9. Revenge of The Vanilla Midgets (March 14, 2004)
Tainted today by the horrific events of three years later, Chris Benoit forces a submission from Triple H to close out WrestleMania XX, and celebrates his hard-earned World Heavyweight title win with WWE Champion Eddie Guerrero, both once adrift in sea of disorganization and indifference in WCW. The tearful moment beneath the falling confetti validated both men’s journeys, and the unwavering loyalty of their diehard fanbases.
8. An Influential Leap (October 17, 1983)
Future ECW icons Mick Foley, Tommy Dreamer, and Bubba Ray Dudley all claimed to be in attendance on this night (Foley purportedly hitchhiked to the Garden), and bore witness to a vengeful Jimmy Snuka leaping off of a steel cage onto a prone, wounded Don Muraco with his Superfly Splash. Foley cites this moment as spurring him toward his professional wrestling dream. Note: Snuka had missed a similar splash onto Bob Backlund just 16 months earlier.
7. The Brawl to End it All (July 23, 1984)
A landmark moment in the WWF’s rise to cultural powerhouse in the 1980s, as a partnership with MTV would prove fruitful to the tune of a 9.0 rating. Women’s wrestling proved a draw long before #GiveDivasAChance and its subsequent ‘Revolution’ as Wendi Richter ended the dubious 28-year Women’s championship reign of The Fabulous Moolah, while pop star Cyndi Lauper, at her peak following the release of She’s So Unusual, worked Richter’s corner.
6. The War to Settle the Score (February 18, 1985)
Dipping the cup further into glorious excess, WWF teamed up with MTV once more to air a Hulk Hogan-Roddy Piper WWF Championship bout, in many ways secondary to the star power involved with the production. Lauper was once again a part of the mayhem, joined now by Mr. T, joining up with Hogan to head off Piper and Paul Orndorff. Celebrities, from Bob Costas to Dick Clark to Ted Nugent to Dee Snider to Tina Turner and more, figured onto the show.
5. Austin Stuns McMahon (September 22, 1997)
Steve Austin would be sidelined for several months after nearly ending up paralyzed at SummerSlam. In the interim, Austin took to assaulting authority figures to maintain his cool factor, from Sgt. Slaughter to Jim Ross, before doling out the most important Stunner of all. After blowing off a well-wish from Vince McMahon at the Garden’s first Raw, Austin Stunned the boss, planting the seeds for the best idea to hit the company in a long, long time.
4. The Ladder Match (March 20, 1994)
In an increasingly-cartooned WWF, this match proved to be the element of danger needed to steer toward a more daring future. Razor Ramon and Shawn Michaels warred in a flawless battle to determine the undisputed Intercontinental Champion, with Michaels ragdolling himself as though he’d never get the chance again. Fans oohed and aahed with each innovative twist, and the ladder match remains as one of the most important matches ever.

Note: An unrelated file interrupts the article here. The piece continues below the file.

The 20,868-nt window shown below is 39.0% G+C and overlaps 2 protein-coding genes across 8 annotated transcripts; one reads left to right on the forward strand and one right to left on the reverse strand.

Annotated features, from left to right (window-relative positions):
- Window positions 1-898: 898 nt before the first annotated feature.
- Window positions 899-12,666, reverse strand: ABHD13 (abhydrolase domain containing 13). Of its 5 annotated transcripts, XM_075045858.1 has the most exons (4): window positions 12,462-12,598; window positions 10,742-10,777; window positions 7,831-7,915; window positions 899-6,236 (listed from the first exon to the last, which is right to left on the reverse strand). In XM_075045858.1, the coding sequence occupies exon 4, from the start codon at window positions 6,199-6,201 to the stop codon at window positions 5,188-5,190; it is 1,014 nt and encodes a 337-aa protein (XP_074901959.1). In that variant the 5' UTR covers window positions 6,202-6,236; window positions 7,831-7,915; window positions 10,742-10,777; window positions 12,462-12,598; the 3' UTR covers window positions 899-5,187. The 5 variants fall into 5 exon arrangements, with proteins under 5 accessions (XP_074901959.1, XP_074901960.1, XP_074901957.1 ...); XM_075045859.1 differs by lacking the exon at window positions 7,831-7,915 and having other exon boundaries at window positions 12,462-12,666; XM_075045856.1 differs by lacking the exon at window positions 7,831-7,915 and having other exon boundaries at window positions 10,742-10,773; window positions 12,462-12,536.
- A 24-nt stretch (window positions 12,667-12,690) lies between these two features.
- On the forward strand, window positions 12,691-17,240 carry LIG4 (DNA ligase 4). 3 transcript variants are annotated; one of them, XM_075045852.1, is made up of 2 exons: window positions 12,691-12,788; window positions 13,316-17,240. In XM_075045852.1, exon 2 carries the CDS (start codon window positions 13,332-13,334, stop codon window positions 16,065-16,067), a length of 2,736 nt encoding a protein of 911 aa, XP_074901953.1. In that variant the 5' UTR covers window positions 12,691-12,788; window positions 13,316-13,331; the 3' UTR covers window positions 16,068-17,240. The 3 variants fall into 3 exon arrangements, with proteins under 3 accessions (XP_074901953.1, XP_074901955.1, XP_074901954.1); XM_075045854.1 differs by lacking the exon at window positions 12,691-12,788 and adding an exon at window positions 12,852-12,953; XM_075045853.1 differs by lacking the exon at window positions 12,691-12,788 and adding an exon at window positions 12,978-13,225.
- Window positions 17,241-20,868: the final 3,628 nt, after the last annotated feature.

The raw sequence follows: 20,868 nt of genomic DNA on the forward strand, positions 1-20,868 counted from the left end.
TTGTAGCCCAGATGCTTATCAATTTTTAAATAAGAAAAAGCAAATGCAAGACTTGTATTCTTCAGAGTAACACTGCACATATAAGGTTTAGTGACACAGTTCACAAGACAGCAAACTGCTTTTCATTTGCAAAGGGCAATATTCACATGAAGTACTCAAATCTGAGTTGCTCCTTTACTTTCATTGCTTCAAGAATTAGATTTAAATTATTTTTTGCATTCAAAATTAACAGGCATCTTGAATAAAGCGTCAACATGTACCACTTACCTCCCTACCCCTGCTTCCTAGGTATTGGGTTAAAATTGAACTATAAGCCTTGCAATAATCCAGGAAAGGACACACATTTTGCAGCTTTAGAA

3. Sammartino Crushes Rogers (May 17, 1963)
A controversial bout that had the benefit of ushering in sustained success for the WWWF, inaugural champion Buddy Rogers drops the gold to 27-year-old Bruno Sammartino in 48 seconds, kicking off the longest reign in the belt’s half-century lineage. History differs on the background of the switch; some say an ailing Rogers had to lose quickly following a heart attack, though Bruno claims that Rogers demanded a quick loss out of anger toward losing.
2. Hulkamania is Born (January 23, 1984)
Counting the patrons inside MSG’s internal theater, Felt Forum, reportedly 30,000 fans were on hand to see Hulk Hogan escape the Iron Sheik’s Camel Clutch and end the Iranian’s short reign as WWF Champion with his trademark legdrop. With the title switch, Vince McMahon found the man he would come to rely on as his drawing card for close to a decade, and forever changed the way professional wrestling would be presented on the grand stage.
1. WrestleMania (March 31, 1985)
McMahon bet the farm that the Howard Finkel-named event, with the WWF’s top stars mixing it up with celebrities, would be a success on closed-circuit television. More than a million people nationwide watched the maiden production of wrestling’s version of the Super Bowl, proving wildly profitable in spite of those hoping to see imperialistic McMahon fail. Instead, Madison Square Garden was the launching point for pro wrestling’s mecca.